He ignored them and returned holding the brands as he had before, one in each hand. Francis could feel the heat from the metal as Nicholas moved the rod behind Francis' back. The other, he moved behind Catherine's back, each close enough to feel the heat without burning.
"And now, Bartolome, I am going to touch you with this, and if you remain steady, you will not flinch against her. If you do flinch against her, sir, you will force her onto the other brand. Let us see how strong your love for her is."
Francis scarcely had time to brace himself. And it didn't help anyway. The orange-hot metal met his back somewhere between his shoulder blades and he jerked away from the instant agony with a low cry. Catherine cried out as she was forced against the other brand, but she quickly clamped her lips together to stifle it, though Francis could hear her moan.
Nicholas laughed as Francis tried to think around the sizzling burn on his back.
He heard voices then, not just the madman's laughter. "HELP!" he called out. "HEEELP UUUUS!"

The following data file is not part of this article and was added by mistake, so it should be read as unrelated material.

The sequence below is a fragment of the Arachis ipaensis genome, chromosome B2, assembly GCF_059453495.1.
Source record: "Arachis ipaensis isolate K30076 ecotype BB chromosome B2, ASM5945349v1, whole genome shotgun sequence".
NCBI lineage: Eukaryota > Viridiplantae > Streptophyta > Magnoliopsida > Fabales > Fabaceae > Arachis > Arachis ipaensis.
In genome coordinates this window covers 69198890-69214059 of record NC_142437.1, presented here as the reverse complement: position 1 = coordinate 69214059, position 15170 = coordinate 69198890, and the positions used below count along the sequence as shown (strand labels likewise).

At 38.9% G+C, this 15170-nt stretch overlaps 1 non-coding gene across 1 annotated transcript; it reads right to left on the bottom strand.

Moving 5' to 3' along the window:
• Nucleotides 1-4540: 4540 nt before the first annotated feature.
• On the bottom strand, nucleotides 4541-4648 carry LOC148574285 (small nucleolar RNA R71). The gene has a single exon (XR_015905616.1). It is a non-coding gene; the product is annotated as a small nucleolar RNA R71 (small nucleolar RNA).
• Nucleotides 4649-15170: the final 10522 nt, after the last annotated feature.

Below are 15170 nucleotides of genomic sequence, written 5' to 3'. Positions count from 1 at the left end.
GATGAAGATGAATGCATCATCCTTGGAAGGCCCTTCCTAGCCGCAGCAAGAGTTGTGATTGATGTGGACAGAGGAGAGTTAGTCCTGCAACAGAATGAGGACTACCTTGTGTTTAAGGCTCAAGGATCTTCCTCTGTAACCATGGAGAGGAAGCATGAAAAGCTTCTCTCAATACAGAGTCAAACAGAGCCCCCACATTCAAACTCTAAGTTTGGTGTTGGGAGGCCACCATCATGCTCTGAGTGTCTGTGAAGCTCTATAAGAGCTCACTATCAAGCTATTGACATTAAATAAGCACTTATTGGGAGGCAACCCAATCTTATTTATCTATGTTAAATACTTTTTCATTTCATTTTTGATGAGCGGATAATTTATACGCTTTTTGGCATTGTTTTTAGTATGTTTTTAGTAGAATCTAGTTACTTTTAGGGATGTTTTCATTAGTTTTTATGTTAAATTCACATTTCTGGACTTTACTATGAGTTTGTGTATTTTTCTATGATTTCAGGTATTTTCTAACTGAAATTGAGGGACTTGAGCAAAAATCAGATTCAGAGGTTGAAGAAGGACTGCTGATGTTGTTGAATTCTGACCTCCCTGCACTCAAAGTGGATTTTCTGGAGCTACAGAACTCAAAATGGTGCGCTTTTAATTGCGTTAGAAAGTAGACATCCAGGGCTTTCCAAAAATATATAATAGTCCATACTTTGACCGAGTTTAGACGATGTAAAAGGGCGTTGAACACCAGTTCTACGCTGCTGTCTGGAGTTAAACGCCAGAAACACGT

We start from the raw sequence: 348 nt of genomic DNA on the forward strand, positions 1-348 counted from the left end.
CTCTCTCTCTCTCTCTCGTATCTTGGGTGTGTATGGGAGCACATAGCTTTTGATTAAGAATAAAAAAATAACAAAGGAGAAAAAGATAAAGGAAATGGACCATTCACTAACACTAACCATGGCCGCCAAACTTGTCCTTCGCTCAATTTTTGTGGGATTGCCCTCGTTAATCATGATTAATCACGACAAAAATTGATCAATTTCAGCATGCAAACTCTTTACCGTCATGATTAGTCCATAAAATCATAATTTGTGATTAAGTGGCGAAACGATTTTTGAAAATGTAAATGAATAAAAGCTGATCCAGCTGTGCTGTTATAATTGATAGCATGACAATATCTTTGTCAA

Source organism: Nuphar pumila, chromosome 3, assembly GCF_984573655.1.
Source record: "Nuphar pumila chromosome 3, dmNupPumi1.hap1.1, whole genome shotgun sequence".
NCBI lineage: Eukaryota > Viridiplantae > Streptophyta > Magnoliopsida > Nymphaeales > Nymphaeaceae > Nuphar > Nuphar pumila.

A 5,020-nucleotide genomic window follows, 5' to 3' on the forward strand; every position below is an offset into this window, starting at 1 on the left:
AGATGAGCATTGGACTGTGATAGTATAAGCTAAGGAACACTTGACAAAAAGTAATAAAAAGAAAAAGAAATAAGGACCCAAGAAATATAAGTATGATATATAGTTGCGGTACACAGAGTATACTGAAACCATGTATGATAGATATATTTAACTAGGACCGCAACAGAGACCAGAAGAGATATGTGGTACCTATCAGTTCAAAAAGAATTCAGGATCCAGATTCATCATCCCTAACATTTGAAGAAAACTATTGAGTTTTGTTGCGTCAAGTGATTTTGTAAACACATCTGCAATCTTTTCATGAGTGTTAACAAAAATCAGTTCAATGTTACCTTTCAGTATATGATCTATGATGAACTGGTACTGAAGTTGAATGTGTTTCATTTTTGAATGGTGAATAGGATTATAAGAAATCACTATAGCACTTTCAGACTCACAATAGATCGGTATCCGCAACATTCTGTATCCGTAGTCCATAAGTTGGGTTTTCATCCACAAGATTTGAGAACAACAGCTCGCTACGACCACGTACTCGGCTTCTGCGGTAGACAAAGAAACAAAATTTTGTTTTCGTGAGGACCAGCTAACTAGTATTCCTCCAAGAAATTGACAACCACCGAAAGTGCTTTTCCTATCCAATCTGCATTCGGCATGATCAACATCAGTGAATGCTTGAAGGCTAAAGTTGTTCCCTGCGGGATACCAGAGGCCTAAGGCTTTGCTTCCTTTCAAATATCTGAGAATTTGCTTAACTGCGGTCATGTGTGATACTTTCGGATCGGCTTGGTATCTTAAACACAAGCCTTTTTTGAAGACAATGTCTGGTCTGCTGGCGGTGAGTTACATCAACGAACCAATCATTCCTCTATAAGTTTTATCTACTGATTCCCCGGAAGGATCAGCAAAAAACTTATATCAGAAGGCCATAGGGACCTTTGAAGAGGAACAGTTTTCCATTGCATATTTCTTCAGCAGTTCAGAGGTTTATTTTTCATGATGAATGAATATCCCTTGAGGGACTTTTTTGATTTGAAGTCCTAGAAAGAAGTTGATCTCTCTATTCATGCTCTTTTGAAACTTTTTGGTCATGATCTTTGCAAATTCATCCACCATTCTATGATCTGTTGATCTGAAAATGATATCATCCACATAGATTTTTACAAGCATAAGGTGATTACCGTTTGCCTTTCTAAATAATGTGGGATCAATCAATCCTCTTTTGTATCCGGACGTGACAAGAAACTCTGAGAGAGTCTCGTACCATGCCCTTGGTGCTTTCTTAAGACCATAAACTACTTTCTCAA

Catherine did not hesitate to raise her voice with his. But his call for help turned into a cry of agony as the other man not only touched his lacerated back with the glowing end of the rod, he held it there until Francis could smell his own flesh burning. And Catherine was screaming, too, their cries drowning out the shouts coming from outside the room.
When the iron was pulled away, the burning went on, but Francis only gasped in air. He couldn't see where the room's door might be, but he heard pounding. He could scarcely see at all. There was nothing but the white-hot sear on his back. It was all he could feel.
"They will not find you alive!" Nicholas said, raising one of the rods.
Francis tried to turn his body to shield Catherine, even though he knew what would happen when that hot iron touched him. It came down as a blow, struck across his back, the hottest end burning his skin, the other end cooler and only deeply bruising.
It fell on him at least three more times amidst shouts and sudden chaos and Catherine's cries. Francis didn't know if she was being struck, but a thunderous bang put a stop to everything. He hung from his chains, unable to move, barely able to breathe. All he could feel was a roaring pain in his back and shoulders.